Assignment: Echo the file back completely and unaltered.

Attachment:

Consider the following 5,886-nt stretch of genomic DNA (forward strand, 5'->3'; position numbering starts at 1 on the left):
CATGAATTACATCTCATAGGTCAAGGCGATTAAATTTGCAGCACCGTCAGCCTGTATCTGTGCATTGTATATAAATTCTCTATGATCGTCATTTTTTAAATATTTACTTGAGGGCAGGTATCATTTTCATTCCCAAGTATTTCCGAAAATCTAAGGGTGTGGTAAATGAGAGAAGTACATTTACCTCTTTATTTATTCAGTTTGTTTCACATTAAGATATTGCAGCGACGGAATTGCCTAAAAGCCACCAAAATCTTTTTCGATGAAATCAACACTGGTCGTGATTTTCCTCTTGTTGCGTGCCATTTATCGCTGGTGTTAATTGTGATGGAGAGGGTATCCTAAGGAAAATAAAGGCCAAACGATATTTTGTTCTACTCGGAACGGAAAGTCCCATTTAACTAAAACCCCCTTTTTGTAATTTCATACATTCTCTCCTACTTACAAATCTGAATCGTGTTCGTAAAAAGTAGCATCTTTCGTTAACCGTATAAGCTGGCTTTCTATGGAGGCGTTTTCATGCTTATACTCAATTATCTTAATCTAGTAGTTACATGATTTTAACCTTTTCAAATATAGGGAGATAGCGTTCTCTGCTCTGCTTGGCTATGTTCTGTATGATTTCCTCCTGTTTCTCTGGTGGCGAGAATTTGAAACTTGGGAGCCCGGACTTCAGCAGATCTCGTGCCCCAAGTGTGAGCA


Consider the following 5,886-nt stretch of genomic DNA (forward strand, 5'->3'; position numbering starts at 1 on the left):
CATGAATTACATCTCATAGGTCAAGGCGATTAAATTTGCAGCACCGTCAGCCTGTATCTGTGCATTGTATATAAATTCTCTATGATCGTCATTTTTTAAATATTTACTTGAGGGCAGGTATCATTTTCATTCCCAAGTATTTCCGAAAATCTAAGGGTGTGGTAAATGAGAGAAGTACATTTACCTCTTTATTTATTCAGTTTGTTTCACATTAAGATATTGCAGCGACGGAATTGCCTAAAAGCCACCAAAATCTTTTTCGATGAAATCAACACTGGTCGTGATTTTCCTCTTGTTGCGTGCCATTTATCGCTGGTGTTAATTGTGATGGAGAGGGTATCCTAAGGAAAATAAAGGCCAAACGATATTTTGTTCTACTCGGAACGGAAAGTCCCATTTAACTAAAACCCCCTTTTTGTAATTTCATACATTCTCTCCTACTTACAAATCTGAATCGTGTTCGTAAAAAGTAGCATCTTTCGTTAACCGTATAAGCTGGCTTTCTATGGAGGCGTTTTCATGCTTATACTCAATTATCTTAATCTAGTAGTTACATGATTTTAACCTTTTCAAATATAGGGAGATAGCGTTCTCTGCTCTGCTTGGCTATGTTCTGTATGATTTCCTCCTGTTTCTCTGGTGGCGAGAATTTGAAACTTGGGAGCCCGGACTTCAGCAGATCTCGTGCCCCAAGTGTGAGCA